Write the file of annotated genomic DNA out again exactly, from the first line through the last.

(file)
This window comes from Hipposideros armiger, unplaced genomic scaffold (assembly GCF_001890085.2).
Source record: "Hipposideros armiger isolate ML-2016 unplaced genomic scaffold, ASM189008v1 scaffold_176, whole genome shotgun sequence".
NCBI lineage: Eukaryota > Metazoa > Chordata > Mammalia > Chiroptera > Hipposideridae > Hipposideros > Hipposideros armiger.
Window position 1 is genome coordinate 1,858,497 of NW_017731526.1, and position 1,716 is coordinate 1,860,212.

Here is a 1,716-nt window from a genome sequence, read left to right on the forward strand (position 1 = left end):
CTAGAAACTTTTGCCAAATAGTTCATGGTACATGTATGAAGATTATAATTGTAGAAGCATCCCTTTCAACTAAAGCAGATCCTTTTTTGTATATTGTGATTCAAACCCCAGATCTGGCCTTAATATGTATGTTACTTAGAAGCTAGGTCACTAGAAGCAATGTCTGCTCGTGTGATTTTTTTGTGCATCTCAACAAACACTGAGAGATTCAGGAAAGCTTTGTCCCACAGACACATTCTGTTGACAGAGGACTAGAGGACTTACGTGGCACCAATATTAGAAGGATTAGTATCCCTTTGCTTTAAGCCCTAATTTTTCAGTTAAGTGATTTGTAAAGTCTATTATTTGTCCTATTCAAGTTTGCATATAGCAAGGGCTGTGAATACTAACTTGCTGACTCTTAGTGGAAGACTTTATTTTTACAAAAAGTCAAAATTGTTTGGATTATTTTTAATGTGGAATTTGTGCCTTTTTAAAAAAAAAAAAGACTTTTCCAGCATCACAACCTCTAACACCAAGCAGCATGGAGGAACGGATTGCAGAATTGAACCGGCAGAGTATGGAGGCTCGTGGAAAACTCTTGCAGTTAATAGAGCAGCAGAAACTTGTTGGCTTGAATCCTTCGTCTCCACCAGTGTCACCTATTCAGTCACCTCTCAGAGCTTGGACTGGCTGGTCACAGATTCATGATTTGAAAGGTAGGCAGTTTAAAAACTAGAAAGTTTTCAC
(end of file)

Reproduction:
This window comes from Hipposideros armiger, unplaced genomic scaffold (assembly GCF_001890085.2).
Source record: "Hipposideros armiger isolate ML-2016 unplaced genomic scaffold, ASM189008v1 scaffold_176, whole genome shotgun sequence".
NCBI lineage: Eukaryota > Metazoa > Chordata > Mammalia > Chiroptera > Hipposideridae > Hipposideros > Hipposideros armiger.
Window position 1 is genome coordinate 1,858,497 of NW_017731526.1, and position 1,716 is coordinate 1,860,212.

Here is a 1,716-nt window from a genome sequence, read left to right on the forward strand (position 1 = left end):
CTAGAAACTTTTGCCAAATAGTTCATGGTACATGTATGAAGATTATAATTGTAGAAGCATCCCTTTCAACTAAAGCAGATCCTTTTTTGTATATTGTGATTCAAACCCCAGATCTGGCCTTAATATGTATGTTACTTAGAAGCTAGGTCACTAGAAGCAATGTCTGCTCGTGTGATTTTTTTGTGCATCTCAACAAACACTGAGAGATTCAGGAAAGCTTTGTCCCACAGACACATTCTGTTGACAGAGGACTAGAGGACTTACGTGGCACCAATATTAGAAGGATTAGTATCCCTTTGCTTTAAGCCCTAATTTTTCAGTTAAGTGATTTGTAAAGTCTATTATTTGTCCTATTCAAGTTTGCATATAGCAAGGGCTGTGAATACTAACTTGCTGACTCTTAGTGGAAGACTTTATTTTTACAAAAAGTCAAAATTGTTTGGATTATTTTTAATGTGGAATTTGTGCCTTTTTAAAAAAAAAAAAGACTTTTCCAGCATCACAACCTCTAACACCAAGCAGCATGGAGGAACGGATTGCAGAATTGAACCGGCAGAGTATGGAGGCTCGTGGAAAACTCTTGCAGTTAATAGAGCAGCAGAAACTTGTTGGCTTGAATCCTTCGTCTCCACCAGTGTCACCTATTCAGTCACCTCTCAGAGCTTGGACTGGCTGGTCACAGATTCATGATTTGAAAGGTAGGCAGTTTAAAAACTAGAAAGTTTTCAC